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Fainting Part I of II

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Fainting (syncope), a sudden loss of consciousness, most often occurs when blood pressure is too low (hypotension) so the heart doesn’t pump enough oxygen to the brain.   Typically, a fainting spell will last only a few seconds or minutes, before the individual regains consciousness.   Fainting is quite common and usually a single spell isn’t serious.  It may be explained by many factors such as grief, stress, dehydration, overheating, illness or exhaustion.  Profound fluid loss from diarrhea or vomiting or blood loss may also cause syncope.


Some causes of syncope are life threatening.   The most dangerous causes of syncope are caused by electrical disorders or heart damage that alter the ability of the heart to effectively pump blood.   In some cases, the only warning sign of an abnormal heart rhythm (ie. an arrhythmia) that could cause sudden cardiac arrest and death is fainting.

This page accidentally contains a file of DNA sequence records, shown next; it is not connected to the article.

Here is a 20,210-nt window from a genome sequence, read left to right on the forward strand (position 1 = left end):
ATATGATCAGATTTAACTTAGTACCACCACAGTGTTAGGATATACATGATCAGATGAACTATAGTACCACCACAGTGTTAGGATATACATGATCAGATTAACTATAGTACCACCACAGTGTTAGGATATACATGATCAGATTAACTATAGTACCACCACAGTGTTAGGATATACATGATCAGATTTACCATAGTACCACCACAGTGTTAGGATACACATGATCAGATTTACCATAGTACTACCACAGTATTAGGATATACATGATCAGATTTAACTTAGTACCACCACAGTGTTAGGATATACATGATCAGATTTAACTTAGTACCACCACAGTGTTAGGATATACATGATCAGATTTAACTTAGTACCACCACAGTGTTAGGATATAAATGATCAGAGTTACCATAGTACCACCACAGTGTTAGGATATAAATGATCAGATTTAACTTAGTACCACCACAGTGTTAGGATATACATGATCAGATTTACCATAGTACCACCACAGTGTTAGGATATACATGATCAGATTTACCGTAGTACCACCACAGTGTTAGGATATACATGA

syncope image

Types of Syncope

  • Cardiovascular syncope – This is the most dangerous type of fainting.   It is caused by structural damage to the heart or an abnormal heart rhythm (arrhythmia).


  • Non-cardiovascular syncope – There are numerous causes of syncope that are not heart related.   These are usually related to problems with the autonomic nervous system (ANS).   The ANS controls functions such as blood pressure and heart rate.  Non-cardiovascular syncope may even occur in young, otherwise healthy people with normal heart function.


Individuals with an underlying arrhythmia or heart disease are at a higher risk for cardiovascular syncope, although this may be the initial symptom that suggests such a problem.

Risk Factors for Cardiovasular Syncope

Cardiovascular syncope risk increases with age.  People at greatest risk have any of the following conditions:


  • Chest pain (angina)
  • Ventricular dysfunction
  • An abnormal ECG (an electrocardiogram)
  • Coronary artery disease (clogged heart arteries)
  • Prior heart attack
  • Cardiomyopathy (heart muscle structural problems)
  • Recurrent episodes of fainting that occur suddenly and without warning.


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